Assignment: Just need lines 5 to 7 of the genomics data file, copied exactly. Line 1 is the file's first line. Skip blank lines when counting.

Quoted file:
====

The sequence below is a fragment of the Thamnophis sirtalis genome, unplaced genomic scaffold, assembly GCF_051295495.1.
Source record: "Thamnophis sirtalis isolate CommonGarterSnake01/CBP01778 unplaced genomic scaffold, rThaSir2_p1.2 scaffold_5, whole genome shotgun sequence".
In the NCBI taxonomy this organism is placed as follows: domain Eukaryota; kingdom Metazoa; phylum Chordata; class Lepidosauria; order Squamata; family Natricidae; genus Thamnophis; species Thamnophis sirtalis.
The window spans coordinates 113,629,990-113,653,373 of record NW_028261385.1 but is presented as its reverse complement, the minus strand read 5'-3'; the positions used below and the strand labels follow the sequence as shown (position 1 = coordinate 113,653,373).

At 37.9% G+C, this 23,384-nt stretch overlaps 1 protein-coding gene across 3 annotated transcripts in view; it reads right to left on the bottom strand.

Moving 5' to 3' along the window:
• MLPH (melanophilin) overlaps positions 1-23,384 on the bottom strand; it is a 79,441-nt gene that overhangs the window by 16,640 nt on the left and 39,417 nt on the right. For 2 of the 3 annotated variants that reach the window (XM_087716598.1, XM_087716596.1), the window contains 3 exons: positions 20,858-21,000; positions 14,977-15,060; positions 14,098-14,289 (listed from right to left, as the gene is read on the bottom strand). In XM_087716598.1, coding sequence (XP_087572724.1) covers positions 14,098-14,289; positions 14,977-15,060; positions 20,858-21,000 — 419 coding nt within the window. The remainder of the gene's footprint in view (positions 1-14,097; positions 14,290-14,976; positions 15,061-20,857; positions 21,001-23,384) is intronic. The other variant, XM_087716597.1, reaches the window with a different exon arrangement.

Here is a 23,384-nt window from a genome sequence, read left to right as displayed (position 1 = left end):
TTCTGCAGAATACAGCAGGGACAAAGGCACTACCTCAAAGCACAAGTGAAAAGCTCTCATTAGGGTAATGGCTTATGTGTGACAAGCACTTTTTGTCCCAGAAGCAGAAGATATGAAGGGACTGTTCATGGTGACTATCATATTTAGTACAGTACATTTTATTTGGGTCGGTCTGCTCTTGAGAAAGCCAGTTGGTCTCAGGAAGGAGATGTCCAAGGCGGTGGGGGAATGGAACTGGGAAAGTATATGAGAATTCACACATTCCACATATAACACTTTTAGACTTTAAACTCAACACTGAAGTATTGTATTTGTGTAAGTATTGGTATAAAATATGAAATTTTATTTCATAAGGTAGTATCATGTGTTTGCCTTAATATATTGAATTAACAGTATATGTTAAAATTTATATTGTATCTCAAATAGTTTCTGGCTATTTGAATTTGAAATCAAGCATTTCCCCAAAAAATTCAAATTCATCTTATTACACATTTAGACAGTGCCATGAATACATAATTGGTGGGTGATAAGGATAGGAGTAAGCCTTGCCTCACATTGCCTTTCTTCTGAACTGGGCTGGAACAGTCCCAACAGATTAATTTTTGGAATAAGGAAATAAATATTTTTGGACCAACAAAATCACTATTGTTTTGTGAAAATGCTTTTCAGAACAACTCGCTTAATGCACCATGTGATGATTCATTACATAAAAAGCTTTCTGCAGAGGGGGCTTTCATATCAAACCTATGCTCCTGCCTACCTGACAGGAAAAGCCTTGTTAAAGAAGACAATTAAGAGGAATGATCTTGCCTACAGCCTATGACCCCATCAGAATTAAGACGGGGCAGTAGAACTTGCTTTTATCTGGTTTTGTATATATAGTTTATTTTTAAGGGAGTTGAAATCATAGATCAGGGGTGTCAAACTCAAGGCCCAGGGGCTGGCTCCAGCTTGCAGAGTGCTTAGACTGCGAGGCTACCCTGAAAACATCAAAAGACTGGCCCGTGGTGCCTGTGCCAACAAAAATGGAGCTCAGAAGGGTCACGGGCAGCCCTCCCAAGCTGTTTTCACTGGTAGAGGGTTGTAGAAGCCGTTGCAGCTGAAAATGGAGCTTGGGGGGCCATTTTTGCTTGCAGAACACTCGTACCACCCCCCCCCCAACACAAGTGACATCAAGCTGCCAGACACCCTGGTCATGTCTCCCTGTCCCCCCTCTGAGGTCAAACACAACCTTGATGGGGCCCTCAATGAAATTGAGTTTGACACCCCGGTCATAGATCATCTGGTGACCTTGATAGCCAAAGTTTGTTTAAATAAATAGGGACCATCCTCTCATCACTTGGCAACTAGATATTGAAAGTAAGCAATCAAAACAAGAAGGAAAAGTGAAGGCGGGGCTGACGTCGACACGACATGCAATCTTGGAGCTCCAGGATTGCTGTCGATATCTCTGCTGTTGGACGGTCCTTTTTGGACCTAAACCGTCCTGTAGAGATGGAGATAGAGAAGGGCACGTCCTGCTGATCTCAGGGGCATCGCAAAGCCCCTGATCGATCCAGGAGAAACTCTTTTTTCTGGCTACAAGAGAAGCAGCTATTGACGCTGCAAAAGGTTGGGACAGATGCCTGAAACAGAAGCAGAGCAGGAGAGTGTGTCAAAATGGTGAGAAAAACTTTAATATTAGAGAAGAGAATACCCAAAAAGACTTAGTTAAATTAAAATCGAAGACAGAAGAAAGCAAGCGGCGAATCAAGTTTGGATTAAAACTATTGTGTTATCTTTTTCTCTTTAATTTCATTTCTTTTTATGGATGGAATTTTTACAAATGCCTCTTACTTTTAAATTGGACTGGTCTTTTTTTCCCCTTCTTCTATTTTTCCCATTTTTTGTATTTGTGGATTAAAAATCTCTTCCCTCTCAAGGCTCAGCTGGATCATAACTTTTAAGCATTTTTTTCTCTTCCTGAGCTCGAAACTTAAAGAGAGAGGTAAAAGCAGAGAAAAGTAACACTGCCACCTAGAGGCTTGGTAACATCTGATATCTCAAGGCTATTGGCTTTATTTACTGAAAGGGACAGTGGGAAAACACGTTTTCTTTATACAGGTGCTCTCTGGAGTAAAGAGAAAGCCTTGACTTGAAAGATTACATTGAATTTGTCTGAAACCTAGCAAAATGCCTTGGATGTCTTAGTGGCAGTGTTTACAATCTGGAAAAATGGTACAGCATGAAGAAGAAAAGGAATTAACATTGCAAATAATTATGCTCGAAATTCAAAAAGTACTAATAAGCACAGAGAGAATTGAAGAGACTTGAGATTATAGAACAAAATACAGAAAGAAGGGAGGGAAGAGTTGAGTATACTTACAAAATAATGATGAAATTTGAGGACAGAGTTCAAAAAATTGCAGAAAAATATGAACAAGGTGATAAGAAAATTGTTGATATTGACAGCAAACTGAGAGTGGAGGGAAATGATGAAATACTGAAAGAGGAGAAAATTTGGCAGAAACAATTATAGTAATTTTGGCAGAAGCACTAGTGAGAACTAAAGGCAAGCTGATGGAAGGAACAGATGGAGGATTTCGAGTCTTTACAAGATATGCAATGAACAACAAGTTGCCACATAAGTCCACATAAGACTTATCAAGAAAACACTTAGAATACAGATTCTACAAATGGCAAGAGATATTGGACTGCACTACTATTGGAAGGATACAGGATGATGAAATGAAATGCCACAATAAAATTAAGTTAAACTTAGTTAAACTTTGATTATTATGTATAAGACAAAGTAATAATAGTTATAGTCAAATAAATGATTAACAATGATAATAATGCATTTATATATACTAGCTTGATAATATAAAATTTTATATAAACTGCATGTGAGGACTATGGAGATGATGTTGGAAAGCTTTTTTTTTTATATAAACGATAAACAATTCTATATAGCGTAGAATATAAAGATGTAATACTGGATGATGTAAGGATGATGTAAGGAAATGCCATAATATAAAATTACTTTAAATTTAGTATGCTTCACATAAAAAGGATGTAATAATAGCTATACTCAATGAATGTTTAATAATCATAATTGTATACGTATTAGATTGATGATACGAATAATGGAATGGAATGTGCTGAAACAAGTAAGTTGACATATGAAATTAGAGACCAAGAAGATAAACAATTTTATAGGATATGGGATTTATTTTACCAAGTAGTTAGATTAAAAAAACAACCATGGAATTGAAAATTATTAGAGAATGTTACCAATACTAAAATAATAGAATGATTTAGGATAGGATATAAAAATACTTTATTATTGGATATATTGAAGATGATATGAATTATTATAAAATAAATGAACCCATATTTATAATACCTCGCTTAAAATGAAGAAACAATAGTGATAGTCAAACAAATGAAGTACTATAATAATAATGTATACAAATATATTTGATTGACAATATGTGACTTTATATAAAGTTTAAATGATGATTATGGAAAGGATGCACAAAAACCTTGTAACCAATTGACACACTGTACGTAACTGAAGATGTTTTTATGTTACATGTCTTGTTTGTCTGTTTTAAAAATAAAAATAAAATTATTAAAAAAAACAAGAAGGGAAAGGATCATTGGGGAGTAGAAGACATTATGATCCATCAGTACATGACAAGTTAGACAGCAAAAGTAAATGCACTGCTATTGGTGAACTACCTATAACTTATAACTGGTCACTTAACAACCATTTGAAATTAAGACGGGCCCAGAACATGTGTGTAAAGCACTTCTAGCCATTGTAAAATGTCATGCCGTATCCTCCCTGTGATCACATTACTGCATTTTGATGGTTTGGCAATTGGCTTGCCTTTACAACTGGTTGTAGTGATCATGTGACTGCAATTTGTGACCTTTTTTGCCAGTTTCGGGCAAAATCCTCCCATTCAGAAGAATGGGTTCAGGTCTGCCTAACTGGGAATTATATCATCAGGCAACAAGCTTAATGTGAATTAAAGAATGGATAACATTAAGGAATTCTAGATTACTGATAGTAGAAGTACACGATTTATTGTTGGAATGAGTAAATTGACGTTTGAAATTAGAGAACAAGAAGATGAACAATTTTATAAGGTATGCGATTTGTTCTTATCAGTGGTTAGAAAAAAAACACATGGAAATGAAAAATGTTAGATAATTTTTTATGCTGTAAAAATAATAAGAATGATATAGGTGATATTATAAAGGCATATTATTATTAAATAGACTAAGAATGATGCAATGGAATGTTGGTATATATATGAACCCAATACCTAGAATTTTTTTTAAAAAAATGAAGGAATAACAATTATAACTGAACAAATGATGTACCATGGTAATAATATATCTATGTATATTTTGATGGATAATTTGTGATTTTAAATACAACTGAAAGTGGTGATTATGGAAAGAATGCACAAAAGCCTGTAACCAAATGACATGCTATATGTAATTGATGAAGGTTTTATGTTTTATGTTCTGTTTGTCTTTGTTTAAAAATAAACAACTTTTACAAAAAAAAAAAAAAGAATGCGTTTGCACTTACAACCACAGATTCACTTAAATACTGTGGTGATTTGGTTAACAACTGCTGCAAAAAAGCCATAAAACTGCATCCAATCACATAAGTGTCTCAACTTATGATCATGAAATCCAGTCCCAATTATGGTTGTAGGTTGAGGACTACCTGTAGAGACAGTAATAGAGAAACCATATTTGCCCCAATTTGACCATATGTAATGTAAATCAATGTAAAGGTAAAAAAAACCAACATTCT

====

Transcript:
At 37.9% G+C, this 23,384-nt stretch overlaps 1 protein-coding gene across 3 annotated transcripts in view; it reads right to left on the bottom strand.

Moving 5' to 3' along the window:
• MLPH (melanophilin) overlaps positions 1-23,384 on the bottom strand; it is a 79,441-nt gene that overhangs the window by 16,640 nt on the left and 39,417 nt on the right. For 2 of the 3 annotated variants that reach the window (XM_087716598.1, XM_087716596.1), the window contains 3 exons: positions 20,858-21,000; positions 14,977-15,060; positions 14,098-14,289 (listed from right to left, as the gene is read on the bottom strand). In XM_087716598.1, coding sequence (XP_087572724.1) covers positions 14,098-14,289; positions 14,977-15,060; positions 20,858-21,000 — 419 coding nt within the window. The remainder of the gene's footprint in view (positions 1-14,097; positions 14,290-14,976; positions 15,061-20,857; positions 21,001-23,384) is intronic. The other variant, XM_087716597.1, reaches the window with a different exon arrangement.